By John Anderson
By Nick Schager
By Anna Dimond
By Chris Klimek
By Stephanie Zacharek
By Alan Scherstuhl
By Ciara LaVelle
By Scott Foundas
Compiled in the cold light of day, the sum of Chuck Barris' contributions to American culture are the Top 40 ditty "Palisades Park," which he wrote in 1962, and his discovery, a few years later, that many people are willing to make complete fools of themselves in front of a TV camera. Barris' legacy as a network producer includes such pre-Jerry Springer, pre-Survivor humiliationfests as The Newlywed Game, The Gong Show, and The $1.98 Beauty Show. Give him credit for timely instinct: He transformed the public degradation of ordinary citizens into a pop phenomenon before anyone else thought of it.
Barris also fancies himself a writer, and among his three ill-composed books is the 1982 volume that's the basis for actor George Clooney's startlingly impressive debut as a movie director, Confessions of a Dangerous Mind. As you may know by now, Barris claims that Confessions is a nonfiction memoir, while most people -- including, quite obviously, Clooney and screenwriter Charlie Kaufman -- regard it as sheer fantasy. The bone of contention is not slight. Along with being a self-proclaimed Casanova and a successful game show host, Barris would also have us believe he was once a trained CIA killer who, in his spare time, assassinated enemy operatives in exotic world capitals.
Anyone who thinks Barris, now retired and living in New York, is telling the truth probably has a good working relationship with the Easter Bunny and believes that the black-clad secret agent in A Beautiful Mind is real too. As for the present moviemakers, they have cleverly parlayed Barris' quaint fiction into a fascinating, frequently hilarious meditation on delusion, self-loathing, and personal salesmanship.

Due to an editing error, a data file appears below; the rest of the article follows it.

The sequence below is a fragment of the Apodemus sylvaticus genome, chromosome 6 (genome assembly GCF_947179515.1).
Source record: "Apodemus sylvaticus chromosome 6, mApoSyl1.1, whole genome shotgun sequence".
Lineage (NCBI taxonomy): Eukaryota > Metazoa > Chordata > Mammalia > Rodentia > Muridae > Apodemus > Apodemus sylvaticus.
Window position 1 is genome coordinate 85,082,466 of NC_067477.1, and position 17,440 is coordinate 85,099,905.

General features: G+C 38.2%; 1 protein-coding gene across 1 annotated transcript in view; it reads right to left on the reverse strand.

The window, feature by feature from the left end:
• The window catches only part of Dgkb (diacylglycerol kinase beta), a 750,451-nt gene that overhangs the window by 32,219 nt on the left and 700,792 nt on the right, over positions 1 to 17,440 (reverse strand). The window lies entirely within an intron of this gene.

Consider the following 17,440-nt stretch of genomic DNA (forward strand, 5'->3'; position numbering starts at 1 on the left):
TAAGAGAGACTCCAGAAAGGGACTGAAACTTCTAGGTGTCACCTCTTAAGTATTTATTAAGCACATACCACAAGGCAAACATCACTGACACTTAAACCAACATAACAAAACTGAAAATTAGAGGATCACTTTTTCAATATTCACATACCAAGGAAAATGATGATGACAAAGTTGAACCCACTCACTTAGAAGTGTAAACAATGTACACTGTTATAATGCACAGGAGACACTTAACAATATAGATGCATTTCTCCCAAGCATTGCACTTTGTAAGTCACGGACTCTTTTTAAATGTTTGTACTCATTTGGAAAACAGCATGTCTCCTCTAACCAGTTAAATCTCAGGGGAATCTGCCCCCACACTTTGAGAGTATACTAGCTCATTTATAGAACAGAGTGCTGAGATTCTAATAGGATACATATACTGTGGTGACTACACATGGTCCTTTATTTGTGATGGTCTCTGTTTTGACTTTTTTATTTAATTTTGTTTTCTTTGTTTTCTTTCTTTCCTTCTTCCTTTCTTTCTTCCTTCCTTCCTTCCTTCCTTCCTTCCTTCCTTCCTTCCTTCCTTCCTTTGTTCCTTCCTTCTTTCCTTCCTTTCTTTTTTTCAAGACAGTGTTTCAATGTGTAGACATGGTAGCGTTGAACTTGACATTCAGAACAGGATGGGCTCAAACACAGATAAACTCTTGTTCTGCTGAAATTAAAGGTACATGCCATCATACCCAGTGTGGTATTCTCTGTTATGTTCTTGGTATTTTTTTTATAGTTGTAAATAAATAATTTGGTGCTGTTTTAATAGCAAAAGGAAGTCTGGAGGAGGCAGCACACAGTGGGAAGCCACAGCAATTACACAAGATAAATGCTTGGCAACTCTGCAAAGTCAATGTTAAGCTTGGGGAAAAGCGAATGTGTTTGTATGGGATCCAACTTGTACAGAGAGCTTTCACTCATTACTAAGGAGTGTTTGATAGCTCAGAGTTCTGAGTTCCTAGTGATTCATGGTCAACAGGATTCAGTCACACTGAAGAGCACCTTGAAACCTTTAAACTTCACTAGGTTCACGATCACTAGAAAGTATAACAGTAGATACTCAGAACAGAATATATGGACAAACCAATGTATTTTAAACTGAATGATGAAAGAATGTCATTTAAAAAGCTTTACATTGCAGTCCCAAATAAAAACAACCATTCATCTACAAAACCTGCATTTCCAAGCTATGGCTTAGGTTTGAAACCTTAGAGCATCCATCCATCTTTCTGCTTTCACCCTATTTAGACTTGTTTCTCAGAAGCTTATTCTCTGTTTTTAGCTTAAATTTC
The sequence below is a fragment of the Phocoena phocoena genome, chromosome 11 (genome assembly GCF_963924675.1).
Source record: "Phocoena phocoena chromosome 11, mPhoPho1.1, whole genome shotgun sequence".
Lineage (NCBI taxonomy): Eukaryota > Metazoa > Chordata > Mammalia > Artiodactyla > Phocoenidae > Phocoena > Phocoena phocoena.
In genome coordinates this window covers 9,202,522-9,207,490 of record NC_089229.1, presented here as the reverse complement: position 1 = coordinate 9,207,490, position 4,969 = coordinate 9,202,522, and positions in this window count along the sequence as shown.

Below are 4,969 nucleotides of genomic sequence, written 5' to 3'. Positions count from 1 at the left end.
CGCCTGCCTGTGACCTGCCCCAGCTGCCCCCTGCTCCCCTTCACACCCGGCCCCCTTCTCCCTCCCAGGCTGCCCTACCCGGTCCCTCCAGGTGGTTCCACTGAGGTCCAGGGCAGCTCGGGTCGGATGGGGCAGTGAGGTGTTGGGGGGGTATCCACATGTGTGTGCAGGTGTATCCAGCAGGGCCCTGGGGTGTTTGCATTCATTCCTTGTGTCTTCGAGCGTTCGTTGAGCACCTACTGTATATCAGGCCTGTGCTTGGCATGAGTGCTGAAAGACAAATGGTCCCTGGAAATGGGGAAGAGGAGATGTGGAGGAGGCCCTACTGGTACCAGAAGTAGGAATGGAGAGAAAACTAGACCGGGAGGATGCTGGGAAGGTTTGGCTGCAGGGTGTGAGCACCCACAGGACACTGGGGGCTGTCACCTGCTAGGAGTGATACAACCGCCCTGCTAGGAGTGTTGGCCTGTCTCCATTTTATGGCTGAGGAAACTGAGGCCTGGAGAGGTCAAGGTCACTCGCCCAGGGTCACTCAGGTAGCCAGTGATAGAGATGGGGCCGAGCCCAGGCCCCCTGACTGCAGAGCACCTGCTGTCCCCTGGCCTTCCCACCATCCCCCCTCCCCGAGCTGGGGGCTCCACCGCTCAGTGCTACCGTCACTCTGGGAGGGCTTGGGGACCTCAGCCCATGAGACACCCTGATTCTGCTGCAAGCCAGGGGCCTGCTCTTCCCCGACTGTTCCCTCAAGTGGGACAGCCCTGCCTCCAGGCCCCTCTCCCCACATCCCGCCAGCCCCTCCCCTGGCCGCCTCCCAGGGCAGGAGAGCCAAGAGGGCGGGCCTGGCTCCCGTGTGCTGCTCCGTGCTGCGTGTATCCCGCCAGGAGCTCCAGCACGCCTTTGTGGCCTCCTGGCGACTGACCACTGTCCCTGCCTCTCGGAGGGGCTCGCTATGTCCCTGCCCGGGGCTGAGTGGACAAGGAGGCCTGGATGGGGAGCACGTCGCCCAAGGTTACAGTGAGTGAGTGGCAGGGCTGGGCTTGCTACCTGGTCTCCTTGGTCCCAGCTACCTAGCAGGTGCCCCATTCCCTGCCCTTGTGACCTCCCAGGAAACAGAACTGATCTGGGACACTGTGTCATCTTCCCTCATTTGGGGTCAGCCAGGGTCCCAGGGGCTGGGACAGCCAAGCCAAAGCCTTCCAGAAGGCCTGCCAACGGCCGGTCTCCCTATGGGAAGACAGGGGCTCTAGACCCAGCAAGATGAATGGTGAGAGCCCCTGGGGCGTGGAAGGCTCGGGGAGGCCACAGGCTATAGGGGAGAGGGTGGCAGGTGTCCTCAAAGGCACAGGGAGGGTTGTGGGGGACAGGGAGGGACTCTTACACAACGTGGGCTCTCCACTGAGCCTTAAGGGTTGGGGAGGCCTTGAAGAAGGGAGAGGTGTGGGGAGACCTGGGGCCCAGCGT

As interpreted by Clooney and Kaufman (whose postmodern bona fides as a screenwriter include the surreal mind-trip Being John Malkovich and the new comic metafiction Adaptation), Barris is a hustler so committed to his con that he falls for it himself. Portrayed by Sam Rockwell, late of Welcome to Collinwood and Heist, Barris comes off as one of the creepiest movie characters in memory -- a pathological liar and crass opportunist who shoved his way into the television industry via his early gig as an NBC studio page, then trampled friends and foes alike en route to his fleeting fame and success. Appropriately, The Dating Game boils up from his cheap skirt-chasing fantasies, The Gong Show (on which incompetent show-biz dreamers were booed off the set) from his own deep self-hatred. "I would be a millionaire," this unsympathetic worm imagines. "Everyone would love me."
But Barris' self-aggrandizing James Bond fantasies (cooked up in a seedy New York hotel room after his TV career crashed) are the most bizarre thing here. With great skill and scary wit, Clooney, Kaufman, and Rockwell get inside Barris' disordered brain and give free rein to his imagined secret missions. Under the tutelage of a CIA recruiter named Jim (Clooney himself), Barris kills a mustachioed bigwig in the shimmering heat of Mexico City, offs a dangerous commie in snowy Helsinki, and puts his head together with a philosophical secret agent (Rutger Hauer) in cold war Berlin. Wearing a series of foreign-intrigue wigs, a luscious Julia Roberts slinks through the international shadows as the mysterious femme fatale Patricia, a sister agent who quotes Nabokov from memory, speaks four or five languages, and, quite naturally, has the hots for our boy.
In the course of these fervid fictions, Clooney indulges cinematographer Newton Thomas Sigel in a lot of tricked-up effects meant to signal distorted states of mind and heightened paranoia levels. Sharp acting does the job just as well. Yet despite the excesses, Confessions comes off as a brilliant and unsettling comedy about one twisted dreamer's outrageous fantasies and the ways he tried to sell them to the world -- and to himself. On the surface, the film affects an air of ambiguity about Barris' spy-assassin claims, but in the end, we know exactly where it stands.
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